Machiavelli´s Principle in Macbeth by William Shakespeare Essay

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THESIS STATEMENT Macbeth, by William Shakespeare, applies the Machiavellian principles of how princes should properly conduct themselves which is directly applied through Duncan, Macbeth, Lady Macbeth, and Malcolm. PURPOSE STATMENT Through analytic research, this paper will examine, as well as, compare and contrast the Machiavellian principles to the characters in Macbeth. The focus will include the influence of his principles, how they affect the characters, behaviors, and if they fit the description of a proper prince. INTRODUCTION William Shakespeare wrote Macbeth with the influence of Machiavellian principles in accordance with his characters. This statement can be supported by the characteristics he carefully coordinated within…show more content…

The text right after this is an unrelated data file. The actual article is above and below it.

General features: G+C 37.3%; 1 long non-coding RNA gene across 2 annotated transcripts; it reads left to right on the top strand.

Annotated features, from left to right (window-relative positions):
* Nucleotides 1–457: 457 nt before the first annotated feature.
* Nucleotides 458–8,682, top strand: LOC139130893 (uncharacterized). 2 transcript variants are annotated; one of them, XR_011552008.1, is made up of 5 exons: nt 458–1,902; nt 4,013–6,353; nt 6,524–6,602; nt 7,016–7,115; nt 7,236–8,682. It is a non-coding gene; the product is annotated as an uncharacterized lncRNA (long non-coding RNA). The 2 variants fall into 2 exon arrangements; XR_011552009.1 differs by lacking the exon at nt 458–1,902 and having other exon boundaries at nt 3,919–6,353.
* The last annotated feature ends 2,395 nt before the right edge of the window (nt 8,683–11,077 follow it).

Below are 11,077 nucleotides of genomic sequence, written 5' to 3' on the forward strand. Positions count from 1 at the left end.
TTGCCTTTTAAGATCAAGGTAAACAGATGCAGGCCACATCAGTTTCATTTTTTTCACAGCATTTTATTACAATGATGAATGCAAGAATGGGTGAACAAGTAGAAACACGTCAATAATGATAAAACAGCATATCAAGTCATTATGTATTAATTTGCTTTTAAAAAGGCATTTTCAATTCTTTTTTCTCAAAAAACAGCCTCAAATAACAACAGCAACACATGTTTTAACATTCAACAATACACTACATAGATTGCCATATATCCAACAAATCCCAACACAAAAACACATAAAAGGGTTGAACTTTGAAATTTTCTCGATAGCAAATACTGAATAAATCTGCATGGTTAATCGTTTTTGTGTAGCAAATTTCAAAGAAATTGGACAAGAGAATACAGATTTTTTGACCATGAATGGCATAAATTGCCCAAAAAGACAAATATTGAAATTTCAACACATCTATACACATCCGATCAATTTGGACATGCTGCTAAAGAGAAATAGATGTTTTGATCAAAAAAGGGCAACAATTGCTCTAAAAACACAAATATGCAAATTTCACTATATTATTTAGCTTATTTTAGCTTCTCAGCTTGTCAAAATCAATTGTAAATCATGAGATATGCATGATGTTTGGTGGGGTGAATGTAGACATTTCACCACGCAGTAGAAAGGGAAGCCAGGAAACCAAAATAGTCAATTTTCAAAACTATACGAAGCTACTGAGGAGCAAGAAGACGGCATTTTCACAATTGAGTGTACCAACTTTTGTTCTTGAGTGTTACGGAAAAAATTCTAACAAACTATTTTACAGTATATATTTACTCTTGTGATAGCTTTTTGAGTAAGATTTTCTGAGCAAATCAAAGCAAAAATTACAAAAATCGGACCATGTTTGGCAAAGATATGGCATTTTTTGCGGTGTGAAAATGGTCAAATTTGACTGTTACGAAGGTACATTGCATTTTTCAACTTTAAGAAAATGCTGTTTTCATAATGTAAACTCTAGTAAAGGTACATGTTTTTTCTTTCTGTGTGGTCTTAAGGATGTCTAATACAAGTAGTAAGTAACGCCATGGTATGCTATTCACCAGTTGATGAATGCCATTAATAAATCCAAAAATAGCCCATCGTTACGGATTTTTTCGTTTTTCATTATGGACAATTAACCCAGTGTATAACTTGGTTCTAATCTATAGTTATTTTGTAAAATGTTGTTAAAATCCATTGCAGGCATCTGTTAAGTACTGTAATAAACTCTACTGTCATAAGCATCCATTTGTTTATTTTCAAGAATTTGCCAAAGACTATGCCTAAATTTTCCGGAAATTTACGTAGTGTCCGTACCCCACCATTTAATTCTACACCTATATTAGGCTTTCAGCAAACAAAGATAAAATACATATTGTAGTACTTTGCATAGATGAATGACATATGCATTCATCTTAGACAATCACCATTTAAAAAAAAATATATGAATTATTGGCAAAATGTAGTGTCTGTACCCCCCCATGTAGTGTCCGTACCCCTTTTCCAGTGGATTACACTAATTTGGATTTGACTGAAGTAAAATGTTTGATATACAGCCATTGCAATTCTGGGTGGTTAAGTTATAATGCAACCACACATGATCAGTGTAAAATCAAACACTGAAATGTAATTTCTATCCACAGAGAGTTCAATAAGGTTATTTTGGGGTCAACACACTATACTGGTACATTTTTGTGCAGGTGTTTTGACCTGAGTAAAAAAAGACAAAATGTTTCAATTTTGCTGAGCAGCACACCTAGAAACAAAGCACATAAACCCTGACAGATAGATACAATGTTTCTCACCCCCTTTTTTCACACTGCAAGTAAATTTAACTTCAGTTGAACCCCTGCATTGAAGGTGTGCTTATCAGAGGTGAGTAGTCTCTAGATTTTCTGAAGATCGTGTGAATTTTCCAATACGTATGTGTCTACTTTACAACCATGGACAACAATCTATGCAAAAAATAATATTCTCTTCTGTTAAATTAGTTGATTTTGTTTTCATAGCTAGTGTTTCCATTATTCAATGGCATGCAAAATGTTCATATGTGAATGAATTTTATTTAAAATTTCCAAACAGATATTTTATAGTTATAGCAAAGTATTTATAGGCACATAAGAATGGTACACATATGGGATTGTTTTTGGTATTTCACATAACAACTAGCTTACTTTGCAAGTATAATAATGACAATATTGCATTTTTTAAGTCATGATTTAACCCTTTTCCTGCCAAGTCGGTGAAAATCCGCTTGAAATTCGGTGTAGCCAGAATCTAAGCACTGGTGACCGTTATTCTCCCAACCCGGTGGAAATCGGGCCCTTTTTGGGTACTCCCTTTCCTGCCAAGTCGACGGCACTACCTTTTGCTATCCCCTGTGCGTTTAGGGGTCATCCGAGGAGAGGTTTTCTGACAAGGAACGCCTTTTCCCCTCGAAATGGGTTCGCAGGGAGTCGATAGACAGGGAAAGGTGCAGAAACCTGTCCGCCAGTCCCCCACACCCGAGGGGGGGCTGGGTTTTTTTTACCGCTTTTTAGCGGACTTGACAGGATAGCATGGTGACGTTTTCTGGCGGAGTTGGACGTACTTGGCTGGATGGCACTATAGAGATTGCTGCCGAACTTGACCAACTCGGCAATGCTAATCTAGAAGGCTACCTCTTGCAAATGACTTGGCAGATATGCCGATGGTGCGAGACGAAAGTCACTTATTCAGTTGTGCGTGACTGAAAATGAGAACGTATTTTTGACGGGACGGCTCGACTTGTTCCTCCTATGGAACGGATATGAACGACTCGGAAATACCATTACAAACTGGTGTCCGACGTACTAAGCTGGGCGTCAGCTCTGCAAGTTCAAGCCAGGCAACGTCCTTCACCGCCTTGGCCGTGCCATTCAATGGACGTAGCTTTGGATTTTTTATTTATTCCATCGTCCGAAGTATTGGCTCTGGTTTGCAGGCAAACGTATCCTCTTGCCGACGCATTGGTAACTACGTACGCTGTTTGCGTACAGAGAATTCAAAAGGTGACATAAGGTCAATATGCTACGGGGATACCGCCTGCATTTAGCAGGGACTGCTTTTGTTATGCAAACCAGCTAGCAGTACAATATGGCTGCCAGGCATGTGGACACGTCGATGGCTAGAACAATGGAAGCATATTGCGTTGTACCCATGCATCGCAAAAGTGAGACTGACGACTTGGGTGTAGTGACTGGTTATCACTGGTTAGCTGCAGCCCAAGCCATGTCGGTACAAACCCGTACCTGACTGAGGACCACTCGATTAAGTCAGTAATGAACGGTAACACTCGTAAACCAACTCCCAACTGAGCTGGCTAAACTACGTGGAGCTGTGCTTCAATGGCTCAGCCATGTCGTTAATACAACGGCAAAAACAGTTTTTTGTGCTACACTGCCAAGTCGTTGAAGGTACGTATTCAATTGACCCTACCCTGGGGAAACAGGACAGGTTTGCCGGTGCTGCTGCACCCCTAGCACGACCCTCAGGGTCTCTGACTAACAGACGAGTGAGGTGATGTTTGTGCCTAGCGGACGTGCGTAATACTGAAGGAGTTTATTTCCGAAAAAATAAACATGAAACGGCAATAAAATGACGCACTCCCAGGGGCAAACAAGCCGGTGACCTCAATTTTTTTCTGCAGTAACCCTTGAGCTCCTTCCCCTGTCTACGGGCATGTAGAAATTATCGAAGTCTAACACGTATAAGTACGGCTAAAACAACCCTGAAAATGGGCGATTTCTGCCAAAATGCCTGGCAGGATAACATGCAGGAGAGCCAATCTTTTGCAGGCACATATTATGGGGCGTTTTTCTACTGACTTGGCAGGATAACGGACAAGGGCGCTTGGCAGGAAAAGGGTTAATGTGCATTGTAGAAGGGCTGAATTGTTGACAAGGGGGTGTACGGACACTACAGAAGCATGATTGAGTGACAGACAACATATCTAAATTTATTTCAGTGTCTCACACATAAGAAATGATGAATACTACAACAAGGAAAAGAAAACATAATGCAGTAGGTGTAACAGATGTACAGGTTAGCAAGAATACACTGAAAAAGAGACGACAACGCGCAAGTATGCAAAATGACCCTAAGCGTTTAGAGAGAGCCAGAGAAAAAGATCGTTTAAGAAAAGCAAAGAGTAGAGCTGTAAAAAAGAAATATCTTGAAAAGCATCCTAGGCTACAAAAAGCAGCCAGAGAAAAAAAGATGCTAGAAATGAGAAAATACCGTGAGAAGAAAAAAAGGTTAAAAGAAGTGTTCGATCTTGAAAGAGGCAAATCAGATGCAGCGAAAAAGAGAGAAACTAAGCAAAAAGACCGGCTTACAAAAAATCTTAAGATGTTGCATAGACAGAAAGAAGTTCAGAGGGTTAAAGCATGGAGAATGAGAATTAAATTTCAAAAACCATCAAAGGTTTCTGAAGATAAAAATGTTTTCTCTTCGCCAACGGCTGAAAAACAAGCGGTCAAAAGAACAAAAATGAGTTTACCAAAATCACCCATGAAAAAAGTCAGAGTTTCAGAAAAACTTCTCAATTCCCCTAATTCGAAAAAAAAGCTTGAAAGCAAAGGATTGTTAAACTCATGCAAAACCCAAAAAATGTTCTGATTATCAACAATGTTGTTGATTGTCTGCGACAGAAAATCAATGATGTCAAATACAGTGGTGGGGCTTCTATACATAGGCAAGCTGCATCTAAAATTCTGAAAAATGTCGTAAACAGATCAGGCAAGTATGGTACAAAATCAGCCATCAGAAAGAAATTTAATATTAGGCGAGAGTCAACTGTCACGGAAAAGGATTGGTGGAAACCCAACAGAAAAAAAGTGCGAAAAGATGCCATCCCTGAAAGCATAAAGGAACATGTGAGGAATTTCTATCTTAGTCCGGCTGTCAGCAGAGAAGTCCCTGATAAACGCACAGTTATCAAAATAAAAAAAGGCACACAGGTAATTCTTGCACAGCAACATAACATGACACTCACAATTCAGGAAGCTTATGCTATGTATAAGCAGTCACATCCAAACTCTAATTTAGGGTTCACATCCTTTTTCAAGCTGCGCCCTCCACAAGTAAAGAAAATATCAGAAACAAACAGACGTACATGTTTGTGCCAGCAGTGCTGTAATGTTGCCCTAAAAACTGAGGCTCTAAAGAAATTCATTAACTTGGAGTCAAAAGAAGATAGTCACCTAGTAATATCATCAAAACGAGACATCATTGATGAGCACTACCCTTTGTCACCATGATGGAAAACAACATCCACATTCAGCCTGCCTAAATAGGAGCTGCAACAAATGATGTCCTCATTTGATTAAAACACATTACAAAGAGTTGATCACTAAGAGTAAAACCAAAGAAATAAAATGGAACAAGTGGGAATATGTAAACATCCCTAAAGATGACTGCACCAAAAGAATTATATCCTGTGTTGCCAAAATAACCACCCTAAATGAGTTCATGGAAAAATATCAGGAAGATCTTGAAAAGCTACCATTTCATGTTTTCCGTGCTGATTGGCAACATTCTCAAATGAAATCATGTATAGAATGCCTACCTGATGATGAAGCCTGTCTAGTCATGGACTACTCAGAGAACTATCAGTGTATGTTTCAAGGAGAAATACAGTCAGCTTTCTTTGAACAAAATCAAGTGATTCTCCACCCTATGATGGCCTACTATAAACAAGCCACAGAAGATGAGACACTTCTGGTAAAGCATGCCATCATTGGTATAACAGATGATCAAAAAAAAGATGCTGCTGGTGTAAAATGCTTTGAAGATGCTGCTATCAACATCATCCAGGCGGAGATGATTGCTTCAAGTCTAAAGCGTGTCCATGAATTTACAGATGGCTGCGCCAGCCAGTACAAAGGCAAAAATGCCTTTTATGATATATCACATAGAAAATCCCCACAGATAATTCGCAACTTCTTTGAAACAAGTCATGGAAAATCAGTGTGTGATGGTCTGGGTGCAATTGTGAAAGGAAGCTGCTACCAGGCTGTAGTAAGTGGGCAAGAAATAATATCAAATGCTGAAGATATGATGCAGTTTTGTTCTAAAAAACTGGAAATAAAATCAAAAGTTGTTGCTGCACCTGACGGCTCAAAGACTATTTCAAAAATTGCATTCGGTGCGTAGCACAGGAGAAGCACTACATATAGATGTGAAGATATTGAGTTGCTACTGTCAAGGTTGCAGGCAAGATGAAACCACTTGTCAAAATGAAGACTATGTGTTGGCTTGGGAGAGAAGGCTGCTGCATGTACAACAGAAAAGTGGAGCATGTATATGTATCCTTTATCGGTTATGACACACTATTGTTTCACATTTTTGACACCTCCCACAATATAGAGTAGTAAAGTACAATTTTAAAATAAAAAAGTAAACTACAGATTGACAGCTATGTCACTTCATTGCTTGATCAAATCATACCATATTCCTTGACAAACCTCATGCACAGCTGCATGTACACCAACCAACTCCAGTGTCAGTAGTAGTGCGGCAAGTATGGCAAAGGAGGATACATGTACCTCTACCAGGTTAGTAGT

Through Malcolm, Muir states "a new era by bestowing new honours" (15) is created. King Duncan has the throne when the audience is first introduced to Scotland's kingdom. Shakespeare's first influence of Machiavelli's principles are observed in scene two. Bloom describes Duncan as "a generous, loving, and nurturing king" (25). Duncan was deceived by Macdonwald, a traitor and then-Thane of Cawdor, because he instilled too much trust in him. This violates Machiavelli's principle of love then feared and his improper usage of clemency. According to Machiavelli, "every prince ought to desire to be considered clement and not cruel. Nevertheless he ought to take care not to misuse this clemency" (1). Duncan continues to "misuse" his clemency in his reign. By placing too much trust in Macdonwald, a rebellion breaks out when he gets the first opportunity. In gaining ambition, Macdonwald is referred to as, "a rebel, for to that/ The multiplying villainies of nature/ Do swarm upon him" (Shakespeare 1.2.12-13). After he was supplied by Duncan with the necessary resources, it can be inferred that this is when he chooses to rebel. Due to Duncan's lack of cruelty, he is not able to enforce himself until it's too late. Unable to hold his kingdom together and oblivious of traitors, Shakespeare uses the influence of Machiavelli to demonstrate a weak king. One who chooses to be loved than feared, using to much clemency and little cruelty. Muir and

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